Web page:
After talks between the National Security Advisors of the two countries were called off last month, Director General-level talks between India’s Border Security Force (BSF) and the Pakistan Rangers is now underway in New
The talks are going ahead against the backdrop of escalating tensions between the two countries over comments by its Army chiefs, as well as the Gurdaspur and Udhampur terror attacks and continuous ceasefire violations by Pakistani troops.
On Tuesday, just a day before the Pakistan delegation arrived, ceasefire violations by Pakistani troops were reported in Poonch district. The next day, there were two fresh cease fire violations by the Pakistani army in the Krishna Ghati sector, while on Thursday two BSF personnel were injured in firing by Pakistani troops in Kupwara.
Despite these violations, the talks are learned to be proceeding in a cordial atmosphere, with both sides enthusiastic about proposed confidence building measures.
The biggest take-away for both sides so far is an understanding between the BSF and Pakistan Rangers that in case there is firing from either side, the other side will restrain itself for the next hour which shall be spent establishing contact with aggressor. The idea is to de-escalate tensions on the border and prevent frequent ceasefire violations and loss of civilian lives on either side.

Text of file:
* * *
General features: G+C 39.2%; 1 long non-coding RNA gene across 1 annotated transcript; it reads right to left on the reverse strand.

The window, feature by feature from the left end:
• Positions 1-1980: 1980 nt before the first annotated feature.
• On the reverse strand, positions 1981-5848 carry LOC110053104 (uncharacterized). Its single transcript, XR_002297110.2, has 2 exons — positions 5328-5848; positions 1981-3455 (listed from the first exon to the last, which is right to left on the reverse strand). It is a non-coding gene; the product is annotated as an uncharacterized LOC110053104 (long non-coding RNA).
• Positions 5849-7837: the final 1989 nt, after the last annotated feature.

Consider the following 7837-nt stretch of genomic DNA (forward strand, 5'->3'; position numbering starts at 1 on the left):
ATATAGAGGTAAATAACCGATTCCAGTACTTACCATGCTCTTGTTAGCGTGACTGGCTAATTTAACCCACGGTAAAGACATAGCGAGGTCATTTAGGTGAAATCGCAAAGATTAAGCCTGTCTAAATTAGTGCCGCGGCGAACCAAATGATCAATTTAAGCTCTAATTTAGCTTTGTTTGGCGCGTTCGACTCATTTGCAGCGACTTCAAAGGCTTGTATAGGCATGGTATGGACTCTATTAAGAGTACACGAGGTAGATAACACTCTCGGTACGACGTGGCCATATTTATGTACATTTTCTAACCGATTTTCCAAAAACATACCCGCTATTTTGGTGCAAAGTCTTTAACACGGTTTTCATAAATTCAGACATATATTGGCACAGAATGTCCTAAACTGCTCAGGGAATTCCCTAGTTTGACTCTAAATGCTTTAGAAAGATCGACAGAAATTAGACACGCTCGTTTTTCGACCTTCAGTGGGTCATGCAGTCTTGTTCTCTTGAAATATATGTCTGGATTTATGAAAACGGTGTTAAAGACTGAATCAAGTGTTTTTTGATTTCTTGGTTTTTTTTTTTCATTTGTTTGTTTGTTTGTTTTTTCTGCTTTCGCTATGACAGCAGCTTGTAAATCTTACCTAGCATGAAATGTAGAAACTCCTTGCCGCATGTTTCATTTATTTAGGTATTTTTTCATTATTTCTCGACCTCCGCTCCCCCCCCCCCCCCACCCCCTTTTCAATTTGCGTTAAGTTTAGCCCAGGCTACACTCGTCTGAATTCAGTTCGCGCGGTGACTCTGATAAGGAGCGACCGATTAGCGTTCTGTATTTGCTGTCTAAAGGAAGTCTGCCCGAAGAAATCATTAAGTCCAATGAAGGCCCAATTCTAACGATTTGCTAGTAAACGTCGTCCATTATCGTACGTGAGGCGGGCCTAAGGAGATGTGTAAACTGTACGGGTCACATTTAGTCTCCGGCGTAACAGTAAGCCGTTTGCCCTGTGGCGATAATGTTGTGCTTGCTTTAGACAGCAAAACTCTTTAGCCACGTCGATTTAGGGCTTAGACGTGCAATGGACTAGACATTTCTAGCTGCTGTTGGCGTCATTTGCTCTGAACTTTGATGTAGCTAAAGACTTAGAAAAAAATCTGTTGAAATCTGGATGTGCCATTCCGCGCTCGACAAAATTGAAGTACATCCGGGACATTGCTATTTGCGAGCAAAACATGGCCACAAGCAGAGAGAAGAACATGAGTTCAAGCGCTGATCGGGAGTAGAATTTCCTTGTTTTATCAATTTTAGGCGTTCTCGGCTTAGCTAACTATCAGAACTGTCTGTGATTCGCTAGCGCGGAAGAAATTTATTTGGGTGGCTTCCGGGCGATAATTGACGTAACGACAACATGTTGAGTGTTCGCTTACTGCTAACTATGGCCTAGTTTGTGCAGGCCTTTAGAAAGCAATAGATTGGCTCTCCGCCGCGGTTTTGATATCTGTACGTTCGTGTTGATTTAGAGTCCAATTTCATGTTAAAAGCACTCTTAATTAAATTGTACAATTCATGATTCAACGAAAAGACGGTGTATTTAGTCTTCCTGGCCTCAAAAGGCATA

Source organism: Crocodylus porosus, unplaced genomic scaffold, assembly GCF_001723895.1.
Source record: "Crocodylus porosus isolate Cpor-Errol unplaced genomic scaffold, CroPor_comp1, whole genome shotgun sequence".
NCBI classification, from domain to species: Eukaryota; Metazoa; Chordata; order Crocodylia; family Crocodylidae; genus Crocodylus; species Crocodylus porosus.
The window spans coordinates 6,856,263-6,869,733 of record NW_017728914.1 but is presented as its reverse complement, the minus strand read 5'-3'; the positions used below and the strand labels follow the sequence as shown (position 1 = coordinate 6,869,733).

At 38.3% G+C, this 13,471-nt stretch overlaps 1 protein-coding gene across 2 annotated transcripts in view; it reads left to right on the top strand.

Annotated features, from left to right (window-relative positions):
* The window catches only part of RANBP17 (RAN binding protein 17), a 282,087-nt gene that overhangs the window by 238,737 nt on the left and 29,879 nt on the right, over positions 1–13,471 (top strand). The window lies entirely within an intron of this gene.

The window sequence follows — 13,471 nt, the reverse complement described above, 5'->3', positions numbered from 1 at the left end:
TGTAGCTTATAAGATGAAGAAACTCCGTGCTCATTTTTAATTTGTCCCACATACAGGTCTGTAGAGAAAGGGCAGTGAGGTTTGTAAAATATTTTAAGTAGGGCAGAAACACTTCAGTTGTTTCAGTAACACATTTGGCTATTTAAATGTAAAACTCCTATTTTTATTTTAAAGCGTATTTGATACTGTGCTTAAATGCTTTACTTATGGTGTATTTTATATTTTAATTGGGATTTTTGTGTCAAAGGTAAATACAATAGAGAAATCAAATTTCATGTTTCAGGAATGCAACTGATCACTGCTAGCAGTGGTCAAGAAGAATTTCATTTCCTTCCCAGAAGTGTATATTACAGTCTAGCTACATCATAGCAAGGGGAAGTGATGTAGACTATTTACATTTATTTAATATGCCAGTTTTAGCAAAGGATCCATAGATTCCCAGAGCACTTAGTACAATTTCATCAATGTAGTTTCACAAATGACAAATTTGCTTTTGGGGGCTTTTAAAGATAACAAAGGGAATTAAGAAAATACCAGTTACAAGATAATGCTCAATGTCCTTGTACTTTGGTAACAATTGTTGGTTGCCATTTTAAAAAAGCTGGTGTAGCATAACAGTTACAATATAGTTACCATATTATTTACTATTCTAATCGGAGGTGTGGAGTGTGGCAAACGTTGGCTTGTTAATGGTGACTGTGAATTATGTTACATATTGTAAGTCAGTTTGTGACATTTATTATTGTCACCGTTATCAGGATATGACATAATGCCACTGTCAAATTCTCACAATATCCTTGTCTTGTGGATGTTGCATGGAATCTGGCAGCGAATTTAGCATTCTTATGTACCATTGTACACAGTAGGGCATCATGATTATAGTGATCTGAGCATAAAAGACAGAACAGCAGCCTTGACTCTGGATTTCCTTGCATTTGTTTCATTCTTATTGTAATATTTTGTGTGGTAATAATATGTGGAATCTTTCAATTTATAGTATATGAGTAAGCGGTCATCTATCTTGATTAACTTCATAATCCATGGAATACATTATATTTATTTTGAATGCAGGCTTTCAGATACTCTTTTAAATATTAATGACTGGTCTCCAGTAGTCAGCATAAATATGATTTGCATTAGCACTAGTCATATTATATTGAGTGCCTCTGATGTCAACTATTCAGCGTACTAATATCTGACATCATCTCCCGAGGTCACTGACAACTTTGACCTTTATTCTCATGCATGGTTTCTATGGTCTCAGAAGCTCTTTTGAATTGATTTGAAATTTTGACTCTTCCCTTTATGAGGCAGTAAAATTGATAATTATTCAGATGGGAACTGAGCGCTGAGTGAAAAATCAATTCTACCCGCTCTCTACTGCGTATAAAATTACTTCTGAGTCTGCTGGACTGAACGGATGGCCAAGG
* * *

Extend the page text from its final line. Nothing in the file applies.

Opening new lines of communication was the biggest achievement on the first day of the talks, with the DGs of both border forces agreeing to directly talk to each other in the event of unprovoked firing. Earlier, only field commanders or DIGs and IGs on either side spoke to each other in the event of ceasefire violations.
The BSF has 16 issues on its agenda for the talks, with the priority being on unprovoked firing or shelling by Pakistan Rangers on BSF posts and deliberate targeting of Indian villages, sniper firing on BSF troops by Pakistan Rangers, infiltration attempts by terrorists from Pakistan at the Jammu International Border (IB), narcotics trafficking, extensive defence construction activities by Pakistan Rangers close to the IB and mutual understanding on routine maintenance of defences on the border.
The Pakistani Rangers, meanwhile, have 30 points on their agenda that include “Firing by BSF on Flag Meeting party, ceasefire violations, killing of innocent Pakistani farmers, fake encounters, construction of additional line of defence, illegal defence construction by BSF along working boundary and international border, repair or maintenance of flood damages, installation of sophisticated surveillance devices or cameras, and air violations.”
How far these concerns on either side will be addressed will be known after talks end on Saturday.